Ugne Dievaityte & Poliana Lima, FLESH


Ugne Dievaityte & Poliana Lima

Two bodies meet each other in the dark, forming an alliance. At first it’s impossible to determine their sex; they’re merely distorted limbs which form one mutated being. This creature is covered in skin, giving a warm feeling to its otherworldly presence. The dancers Poliana Lima and Ugne Dievaityte seem to be telling a canonised personal story of companionship and strong engagement. The sight of them penetrates the viewer’s gaze and distorts the prospect. This flesh carries no character, no narrative. It’s an experiment based in the skin’s ability to expand upon the strength of touch. The name of the piece is as simple as its strategy – Flesh. It is mere skin, a blank canvas open for subjective projections. The bodies, however, end up portraying not much outside the context of dance. Their virtuosity, beauty and liaison are arresting, but their alliance seems to be battling against nothing, instead sinking in dim space.

Niko Hallikainen

A yellow beam floodlights two fractal female figures flowing slowly in a silence broken only by their own breathing. Backs to the audience, they combine their horizontal beheaded shapes in a sandy yet concrete way. A second, disconnected section starts with one of the dancers, clad in a dark elastic fabric that highlights her loose blonde hair, conducting feral actions through her head. Almost effortlessly her body shoots onto the floor, driven by a syncopated release. She’s joined by the second dancer, suddenly resurrected from the sidelines, and the duet continues with an ascending dynamic energy until they strip. The piece then slows towards its end, a good occasion to consider the potential imbalance that exists between qualities of movement belonging to the stage versus the audience. What often occurs naturally during a show is a transfer of some fluid power from artists to public; otherwise the magic doesn’t happen and we’re wondering, apparently in vain, what that means. There’s no reason to talk about taste in contemporary dance, but ‘intention’ can be clarifying. And what a key word it is when it’s missed, as in Flesh.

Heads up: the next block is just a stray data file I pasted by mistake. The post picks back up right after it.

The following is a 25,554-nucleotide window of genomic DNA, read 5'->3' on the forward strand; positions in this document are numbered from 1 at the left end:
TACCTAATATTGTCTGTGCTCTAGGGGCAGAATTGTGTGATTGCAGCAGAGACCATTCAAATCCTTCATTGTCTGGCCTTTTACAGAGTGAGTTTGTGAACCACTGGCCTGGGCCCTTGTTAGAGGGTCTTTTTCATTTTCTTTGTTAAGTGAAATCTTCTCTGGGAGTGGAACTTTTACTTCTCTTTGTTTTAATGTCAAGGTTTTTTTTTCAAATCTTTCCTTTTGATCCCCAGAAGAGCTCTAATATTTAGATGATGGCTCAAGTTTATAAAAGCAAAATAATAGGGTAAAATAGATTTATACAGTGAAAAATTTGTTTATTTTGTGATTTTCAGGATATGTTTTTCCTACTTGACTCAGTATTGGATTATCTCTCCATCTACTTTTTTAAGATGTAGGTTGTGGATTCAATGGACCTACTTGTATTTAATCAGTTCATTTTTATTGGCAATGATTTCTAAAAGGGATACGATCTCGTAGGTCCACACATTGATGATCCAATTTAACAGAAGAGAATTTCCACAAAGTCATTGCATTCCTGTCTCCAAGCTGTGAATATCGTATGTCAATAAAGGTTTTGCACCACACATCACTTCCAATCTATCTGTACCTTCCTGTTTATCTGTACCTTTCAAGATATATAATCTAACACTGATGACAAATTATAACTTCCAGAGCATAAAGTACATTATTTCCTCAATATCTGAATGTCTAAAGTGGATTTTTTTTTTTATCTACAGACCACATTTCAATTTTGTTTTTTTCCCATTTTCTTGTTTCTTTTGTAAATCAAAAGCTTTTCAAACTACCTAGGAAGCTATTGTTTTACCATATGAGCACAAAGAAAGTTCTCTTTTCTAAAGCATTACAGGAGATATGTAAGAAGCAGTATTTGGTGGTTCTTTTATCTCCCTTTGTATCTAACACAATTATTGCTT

Gaia Clotilde Chernetich

Facing upstage two unison neo-odalisques caught in an amber glow stretch their Rorschach test headlessness into abstraction. These butohishly nude travelling flesh landscapes display branch arms, puckered lower spines and buttock muzzles. They disappear, returning separately in loose black pyjama-style clothing. First Ugne Dievaityte’s armless blonde worms her way downstage via spiralling, head-led undulations set to industrial noise, visage briefly jutting into fabric a la Martha Graham. Then brunette Poliana Lima re-materialises to crash/smash Moog-like music. Heads flop or are held, breasts remain bared. Shoving apart only to magnetically draw close again, does each power player desire supremacy? The literal drag/fling of someone known well is a kind of togetherness. But where’s the juicy meat in this meeting? Neck-to-neck they revolve pushmi-pullyu style; four arms, one body make a pretty picture. What’s unresolved is when (uh-oh) the b-word (boring) rears its ugly head…

Donald Hutera